He's in the midst of a full-scale media blitz in Manhattan - doing The View, the Howard Stern Show, Keith Olbermann, Joy Behar - but comedian Richard Lewis isn't too busy to talk about his latest achievement: being the go-to guy for a Time magazine cover story about anxiety.
"I'm now so riddled with fear that I have no idea what's happening," jokes Lewis, 64, by telephone.
He's in the midst of publicizing his run this week at Caroline's on Broadway, where he's doing five shows between Thursday (12/1/11) and Sunday. Indeed, he's just had a noteworthy encounter at The View, where his dressing room adjoined that of singer Mary J. Blige, who was also a guest on the show.
Lewis, who obsessively goes over his new material before hitting the stage and winging it, found himself distracted by his neighbor.
"She was singing scales for, like, an hour next to my dressing room," Lewis says. "I finally began yelling out a mantra: 'I'm not worthy.' I didn't bring my iPod and, with her singing scales, I couldn't really look at my material. It was fun to hear her doing scales, but I had to fight back. I ended up ad-libbing the show. I guess the worse I feel, the better I am."
Lewis, who appeared in the recent season of Curb Your Enthusiasm (he's been a regular since the show went on in 2000), is a ground-breaking comedian who has been a road warrior for 40 years. He's still taking the comedic leap every night, bringing as much new material as possible to the stage with each performance.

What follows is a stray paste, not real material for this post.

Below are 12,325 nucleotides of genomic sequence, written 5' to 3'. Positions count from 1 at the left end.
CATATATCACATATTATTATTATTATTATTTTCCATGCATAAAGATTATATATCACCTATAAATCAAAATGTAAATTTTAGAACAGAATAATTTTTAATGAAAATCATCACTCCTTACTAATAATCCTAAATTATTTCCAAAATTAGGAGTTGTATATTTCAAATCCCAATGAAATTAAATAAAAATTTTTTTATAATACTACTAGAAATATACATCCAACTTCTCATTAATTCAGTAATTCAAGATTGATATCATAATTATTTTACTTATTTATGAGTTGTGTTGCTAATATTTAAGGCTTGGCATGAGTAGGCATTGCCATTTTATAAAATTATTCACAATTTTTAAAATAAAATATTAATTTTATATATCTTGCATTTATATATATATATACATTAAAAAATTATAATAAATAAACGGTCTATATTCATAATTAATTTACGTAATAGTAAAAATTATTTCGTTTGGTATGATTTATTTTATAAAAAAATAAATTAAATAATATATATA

"I'm playing casinos, clubs, concert halls - and I never know what I'm going to do," he says. "I spend, like, 10-15 hours a day looking at new material, hoping that the new stuff will still be in my head when I hit the stage.
"My performance level has risen - and my anxiety-level has sky-rocketed. My act is always a work in progress. I pray I have a bad day before a show."
A political junkie, Lewis says he's been trying to keep up with the debates between the Republican presidential candidates - but it isn't easy.
"I tried to Tivo the debates but my TV blew up," he says. "Apparently, the intellect of the TV couldn't take it. It's not just that these people aren't ready for prime-time. Every one of them is either ill-equipped emotionally or intellectually to run the country. The one guy, the former ambassador to China (Jon Huntsman) - I don't agree with a lot of his politics but he stands out to me. He looks like he should be Bob Barker, bringing these guys up to the stage from the audience: 'Newt Gingrich, come on down!'
"It's not just that they're blurring church and state. They're blurring church and church, with the Mormons and the Christians. Rod Serling would have been jealous that he didn't get to write this as a screenplay."
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